By Kerry S. Bucklin of Bucklin Evens PLLC

With every swing of the real estate cycle, Lenders are faced with troubled projects.  The latest cycle introduced unprecedented development of residential and mixed-use condominium communities. There are unique pitfalls awaiting lenders who take control of "broken" condominium communities (i.e., partially constructed, phased, or sold). 


When a lender takes title to unsold condominium units, it typically becomes a "Dealer[1]."  Typically, the lender will acquire the "Special Declarant Rights[2]" and thereby become a successor "Declarant[3]."  As a successor Declarant, the lender is usually subject to all liabilities and obligations imposed by the Washington Condominium Act or the Declaration including unpaid assessments for the foreclosed units.  As a successor Declarant and Dealer, the lender is responsible for delivering a public offering statement (POS) to purchasers and is liable for any "omission of material fact there from if the [lender] had actual knowledge or the misrepresentation or omission or, in the exercise of reasonable care, should have known of the misrepresentation or omission.[4]"  Any "agent, attorney, or other person" assisting the lender may be liable for any material misrepresentation in or omissions of material facts from the POS if that person had actual knowledge at the time the POS was prepared.[5]  Finally, as a successor Declarant and Dealer, the lender will be liable for breach of the implied warranties of quality[6] with regard to those units sold by the lender and the undivided interest in the common elements attributable to those units.  These warranty claims typically involve defective building envelopes and can cost millions of dollars and take years to resolve.

The lender can avoid liability as a successor Declarant if the lender limits those Special Declarant Rights it receives to the right to operate sales facilities.[7]  However, the lender will need additional Special Declarant Rights if the lender completes any construction, adds any units designated for subsequent phases, or assigns parking and storage.  Before acquiring title, the lender should investigate whether it can work with the Declarant borrower to complete the project and assign parking and storage to allow the lender this option.  To exercise this option, the lender must record an instrument which specifically limits the Special Declarant Rights being acquired at the foreclosure.  However, even under this option, the lender is exposed to those obligations and liabilities relating to delivery of a proper POS and, as a Dealer, is exposed to implied warranties of quality claims.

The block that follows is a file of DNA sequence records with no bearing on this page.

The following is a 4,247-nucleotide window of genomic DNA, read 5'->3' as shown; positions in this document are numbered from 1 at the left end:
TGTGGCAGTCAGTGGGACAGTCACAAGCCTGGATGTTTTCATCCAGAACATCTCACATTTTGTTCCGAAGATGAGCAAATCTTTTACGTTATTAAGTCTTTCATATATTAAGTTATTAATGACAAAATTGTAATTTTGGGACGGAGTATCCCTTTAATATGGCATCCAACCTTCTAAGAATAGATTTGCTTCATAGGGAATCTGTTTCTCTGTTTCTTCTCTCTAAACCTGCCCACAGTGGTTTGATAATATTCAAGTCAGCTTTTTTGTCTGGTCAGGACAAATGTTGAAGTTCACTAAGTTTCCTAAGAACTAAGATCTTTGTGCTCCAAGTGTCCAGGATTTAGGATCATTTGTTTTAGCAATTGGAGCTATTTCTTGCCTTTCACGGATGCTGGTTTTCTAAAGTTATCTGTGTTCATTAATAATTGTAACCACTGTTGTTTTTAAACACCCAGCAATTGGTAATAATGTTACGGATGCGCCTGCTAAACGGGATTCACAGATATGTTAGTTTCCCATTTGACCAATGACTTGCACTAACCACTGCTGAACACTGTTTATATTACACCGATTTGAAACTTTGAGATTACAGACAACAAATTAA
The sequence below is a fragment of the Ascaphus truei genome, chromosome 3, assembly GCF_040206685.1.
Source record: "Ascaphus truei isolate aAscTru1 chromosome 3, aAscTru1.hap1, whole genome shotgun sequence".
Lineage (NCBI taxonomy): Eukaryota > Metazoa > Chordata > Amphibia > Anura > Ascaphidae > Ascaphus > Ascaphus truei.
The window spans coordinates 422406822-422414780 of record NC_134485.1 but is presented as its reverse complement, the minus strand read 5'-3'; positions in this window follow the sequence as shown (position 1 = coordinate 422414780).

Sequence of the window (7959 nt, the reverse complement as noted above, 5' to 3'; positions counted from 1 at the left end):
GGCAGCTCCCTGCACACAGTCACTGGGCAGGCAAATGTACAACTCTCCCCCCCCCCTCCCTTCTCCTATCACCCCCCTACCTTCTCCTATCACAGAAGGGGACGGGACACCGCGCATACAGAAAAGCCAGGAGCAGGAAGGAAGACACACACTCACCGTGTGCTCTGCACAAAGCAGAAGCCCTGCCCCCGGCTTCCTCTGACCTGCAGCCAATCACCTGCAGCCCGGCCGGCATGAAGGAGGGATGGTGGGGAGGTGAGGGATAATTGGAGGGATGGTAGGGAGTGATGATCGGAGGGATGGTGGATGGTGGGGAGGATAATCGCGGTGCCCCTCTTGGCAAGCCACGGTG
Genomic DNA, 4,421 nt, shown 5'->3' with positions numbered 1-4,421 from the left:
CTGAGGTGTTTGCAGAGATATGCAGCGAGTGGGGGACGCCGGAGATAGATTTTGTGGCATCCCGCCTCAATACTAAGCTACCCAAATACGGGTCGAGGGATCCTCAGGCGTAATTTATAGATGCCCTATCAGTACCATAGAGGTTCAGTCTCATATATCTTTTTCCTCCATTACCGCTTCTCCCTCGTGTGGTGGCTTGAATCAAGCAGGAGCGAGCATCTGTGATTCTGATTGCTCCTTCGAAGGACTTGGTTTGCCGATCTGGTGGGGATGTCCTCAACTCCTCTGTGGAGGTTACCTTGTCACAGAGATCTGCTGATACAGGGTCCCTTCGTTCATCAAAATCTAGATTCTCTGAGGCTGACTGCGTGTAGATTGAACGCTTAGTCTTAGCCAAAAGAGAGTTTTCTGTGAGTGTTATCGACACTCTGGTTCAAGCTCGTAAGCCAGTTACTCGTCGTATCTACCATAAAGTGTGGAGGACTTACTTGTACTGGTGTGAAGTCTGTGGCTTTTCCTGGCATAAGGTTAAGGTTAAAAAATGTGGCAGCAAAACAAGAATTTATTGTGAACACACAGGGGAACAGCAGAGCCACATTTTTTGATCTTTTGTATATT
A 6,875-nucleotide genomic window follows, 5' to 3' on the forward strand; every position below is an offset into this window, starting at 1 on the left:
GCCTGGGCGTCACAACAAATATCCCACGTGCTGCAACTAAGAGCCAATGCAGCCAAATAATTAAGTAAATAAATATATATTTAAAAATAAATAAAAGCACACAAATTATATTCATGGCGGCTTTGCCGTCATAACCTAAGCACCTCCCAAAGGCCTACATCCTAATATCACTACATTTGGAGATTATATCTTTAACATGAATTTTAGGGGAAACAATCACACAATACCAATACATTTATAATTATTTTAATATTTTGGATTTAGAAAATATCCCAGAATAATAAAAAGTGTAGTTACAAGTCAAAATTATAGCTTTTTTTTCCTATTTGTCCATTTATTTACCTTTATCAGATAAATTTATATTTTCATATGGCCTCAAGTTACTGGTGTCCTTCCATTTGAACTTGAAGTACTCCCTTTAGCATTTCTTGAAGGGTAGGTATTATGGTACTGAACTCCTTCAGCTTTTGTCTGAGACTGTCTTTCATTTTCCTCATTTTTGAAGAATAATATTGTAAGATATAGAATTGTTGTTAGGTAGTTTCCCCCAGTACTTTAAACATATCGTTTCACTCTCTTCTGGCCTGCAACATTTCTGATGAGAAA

The lender can avoid substantially all of the liability and obligations under the first foreclosure option by recording an instrument declaring its intention to hold the Special Declarant Rights solely for transfer to another person as part of a bulk sale of the remaining units to that person.[8]  This option does not allow the lender to recover the higher revenues that may be available by individually selling the units. The lender should carefully evaluate the exposure attributable to the liabilities and obligations of a successor Declarant and Dealer before rejecting this option.


From a liability perspective, the best option available to a lender is to retain the lender's first-priority lien position and work with the Declarant borrower to complete construction and sellout.  The Declarant borrower has knowledge of the condition of improvements and the defects and deficiencies that must be corrected or disclaimed to avoid liability under the implied warranties of quality.  The Declarant borrower may also have the best relationship with vendors necessary to complete the project.  The proceeds received by the lender in payment of the lender's construction loan are not exposed to the liabilities and obligations discussed above because the lender has not become a successor Declarant or Dealer.